Review – Rotor

Rotor is described by the developers, Pocket Starship, as Crazy Taxi with helicopters and a Mirror’s Edge aesthetic. They’re totally right.

Immediately obvious, even from the trailer, is how great this game looks. The colour schemes, which you can edit in minute detail, look tremendous and mean that even though there’s only one “level,” every game you play feels completely different. You just have to randomise the colours before you begin.

Control in Rotor takes some getting used to, due to a law that states that all helicopter-based video games must be quite difficult to control at first. Luckily, this one is far less cumbersome than most and rather than map twelve controls to every button, it keeps things simple. The left and right sticks control the direction your ship turns or moves in, RT operates thrust, and LT operates air brakes. It’s a very simple system and the only difficulty comes from being so used to tight FPS style controls, which are similar. Where you don’t have to deal with inertia in an FPS though, it’s essential to get used to it here as your helicopter is flung all over the place. Soon though, it becomes second nature and you can feel genuine improvement, and you can see it in your scores.

Mainly, issues with controls are because of the camera which sometimes makes it difficult to see where you are in relation to things in the world, and whether or not you’re moving.

There are three main modes in Rotor, Arcade, 3 minute, and 10 minute. The gameplay in each is similar and while the timed modes just tick down, Arcade is where the Crazy Taxi style gameplay comes in. Each time you accept a new event in Arcade, your time is extended slightly, and so if you’re good you can go on and on, it’s easily the most compelling of the three games and the one where you’ll spend the most time.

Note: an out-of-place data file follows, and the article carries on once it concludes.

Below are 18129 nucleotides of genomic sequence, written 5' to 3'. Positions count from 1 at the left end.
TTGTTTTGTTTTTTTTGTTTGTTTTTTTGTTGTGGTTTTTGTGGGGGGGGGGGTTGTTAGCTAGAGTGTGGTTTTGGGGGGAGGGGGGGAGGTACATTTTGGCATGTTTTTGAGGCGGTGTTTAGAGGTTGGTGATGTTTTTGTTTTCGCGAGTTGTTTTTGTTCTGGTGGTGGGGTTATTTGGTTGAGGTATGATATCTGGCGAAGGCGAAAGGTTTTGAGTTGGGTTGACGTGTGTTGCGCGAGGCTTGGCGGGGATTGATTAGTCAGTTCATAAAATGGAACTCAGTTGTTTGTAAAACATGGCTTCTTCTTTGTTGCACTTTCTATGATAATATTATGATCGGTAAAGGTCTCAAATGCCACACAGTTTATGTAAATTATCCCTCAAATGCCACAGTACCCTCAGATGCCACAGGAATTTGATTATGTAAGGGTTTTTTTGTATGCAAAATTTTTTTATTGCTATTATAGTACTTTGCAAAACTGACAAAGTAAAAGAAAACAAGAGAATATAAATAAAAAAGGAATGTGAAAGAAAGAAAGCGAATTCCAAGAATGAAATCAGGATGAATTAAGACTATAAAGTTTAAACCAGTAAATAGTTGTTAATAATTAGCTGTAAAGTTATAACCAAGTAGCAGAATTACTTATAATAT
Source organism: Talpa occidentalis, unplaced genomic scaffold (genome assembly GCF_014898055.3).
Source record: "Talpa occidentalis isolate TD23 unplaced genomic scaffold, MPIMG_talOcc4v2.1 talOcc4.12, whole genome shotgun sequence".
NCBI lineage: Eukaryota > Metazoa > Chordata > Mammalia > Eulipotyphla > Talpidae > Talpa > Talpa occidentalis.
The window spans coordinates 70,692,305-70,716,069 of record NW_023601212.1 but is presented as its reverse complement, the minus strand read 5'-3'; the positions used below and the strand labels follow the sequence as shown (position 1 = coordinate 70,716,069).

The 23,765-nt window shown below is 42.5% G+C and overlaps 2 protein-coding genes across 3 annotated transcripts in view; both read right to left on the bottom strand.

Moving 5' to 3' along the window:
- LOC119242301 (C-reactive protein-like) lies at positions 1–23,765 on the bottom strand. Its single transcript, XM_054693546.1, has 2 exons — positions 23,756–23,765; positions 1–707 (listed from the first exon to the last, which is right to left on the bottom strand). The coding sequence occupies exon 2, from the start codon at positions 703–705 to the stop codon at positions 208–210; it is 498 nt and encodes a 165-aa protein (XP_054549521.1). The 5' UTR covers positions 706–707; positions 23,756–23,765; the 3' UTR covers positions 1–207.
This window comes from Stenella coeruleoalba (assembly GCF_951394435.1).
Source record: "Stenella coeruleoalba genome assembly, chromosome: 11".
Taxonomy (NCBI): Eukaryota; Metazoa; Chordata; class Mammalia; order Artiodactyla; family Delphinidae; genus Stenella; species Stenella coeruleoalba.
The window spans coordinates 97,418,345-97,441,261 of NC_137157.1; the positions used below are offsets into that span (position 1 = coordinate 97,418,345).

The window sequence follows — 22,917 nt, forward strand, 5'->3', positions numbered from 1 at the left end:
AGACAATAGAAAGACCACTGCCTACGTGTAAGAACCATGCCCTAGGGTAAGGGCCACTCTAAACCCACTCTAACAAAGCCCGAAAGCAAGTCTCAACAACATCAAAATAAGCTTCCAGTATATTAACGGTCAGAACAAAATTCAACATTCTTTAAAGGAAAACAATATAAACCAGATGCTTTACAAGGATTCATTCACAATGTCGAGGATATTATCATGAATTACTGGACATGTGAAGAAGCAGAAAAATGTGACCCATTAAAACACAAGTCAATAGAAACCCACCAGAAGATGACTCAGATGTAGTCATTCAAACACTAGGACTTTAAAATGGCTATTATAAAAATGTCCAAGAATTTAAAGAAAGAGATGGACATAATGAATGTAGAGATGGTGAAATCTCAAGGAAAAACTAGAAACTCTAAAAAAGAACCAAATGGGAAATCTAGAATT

There are three types of events in all three modes. One gives you a line to follow and you’re graded on your accuracy. Another is a checkpoint race, and is similar. The final type is an orb hunt, where you’re given a random number and asked to find that many orbs in time. Orb hunting is where your precision flying skills are truly tested, and you’d be advised to avoid those at first if possible!

In a way, there’s not much to do in Rotor, but the more you play it, the more you want to play it. As you get better and better the game seems to open up, and suddenly what could be a quite frustrating experience to begin with becomes wonderful as you swerve around at impossible angles destroying your previous high scores.

Rotor is available now for 80 Microsoft Points.

One Response to Review – Rotor

  1. Pingback: Pocket Starship Publish Rotor Post Mortem « Achievement Locked

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